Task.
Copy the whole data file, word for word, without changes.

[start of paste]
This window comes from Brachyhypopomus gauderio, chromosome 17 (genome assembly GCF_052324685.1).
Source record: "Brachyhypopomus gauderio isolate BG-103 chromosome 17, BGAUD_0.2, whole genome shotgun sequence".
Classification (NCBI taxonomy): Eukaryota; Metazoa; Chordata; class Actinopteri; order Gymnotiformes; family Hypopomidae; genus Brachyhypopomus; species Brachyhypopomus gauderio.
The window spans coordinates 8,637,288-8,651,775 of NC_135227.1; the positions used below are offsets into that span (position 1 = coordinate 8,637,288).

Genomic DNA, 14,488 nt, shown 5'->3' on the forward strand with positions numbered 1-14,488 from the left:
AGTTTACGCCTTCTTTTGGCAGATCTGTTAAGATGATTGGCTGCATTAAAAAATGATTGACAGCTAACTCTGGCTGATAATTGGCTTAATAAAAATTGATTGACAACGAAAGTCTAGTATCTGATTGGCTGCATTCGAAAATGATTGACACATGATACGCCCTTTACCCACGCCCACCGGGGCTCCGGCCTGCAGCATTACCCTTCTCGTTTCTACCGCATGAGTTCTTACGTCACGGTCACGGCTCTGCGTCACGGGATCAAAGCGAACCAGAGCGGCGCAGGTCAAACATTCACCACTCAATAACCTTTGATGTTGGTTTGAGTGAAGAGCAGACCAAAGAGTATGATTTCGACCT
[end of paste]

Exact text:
This window comes from Brachyhypopomus gauderio, chromosome 17 (genome assembly GCF_052324685.1).
Source record: "Brachyhypopomus gauderio isolate BG-103 chromosome 17, BGAUD_0.2, whole genome shotgun sequence".
Classification (NCBI taxonomy): Eukaryota; Metazoa; Chordata; class Actinopteri; order Gymnotiformes; family Hypopomidae; genus Brachyhypopomus; species Brachyhypopomus gauderio.
The window spans coordinates 8,637,288-8,651,775 of NC_135227.1; the positions used below are offsets into that span (position 1 = coordinate 8,637,288).

Genomic DNA, 14,488 nt, shown 5'->3' on the forward strand with positions numbered 1-14,488 from the left:
AGTTTACGCCTTCTTTTGGCAGATCTGTTAAGATGATTGGCTGCATTAAAAAATGATTGACAGCTAACTCTGGCTGATAATTGGCTTAATAAAAATTGATTGACAACGAAAGTCTAGTATCTGATTGGCTGCATTCGAAAATGATTGACACATGATACGCCCTTTACCCACGCCCACCGGGGCTCCGGCCTGCAGCATTACCCTTCTCGTTTCTACCGCATGAGTTCTTACGTCACGGTCACGGCTCTGCGTCACGGGATCAAAGCGAACCAGAGCGGCGCAGGTCAAACATTCACCACTCAATAACCTTTGATGTTGGTTTGAGTGAAGAGCAGACCAAAGAGTATGATTTCGACCT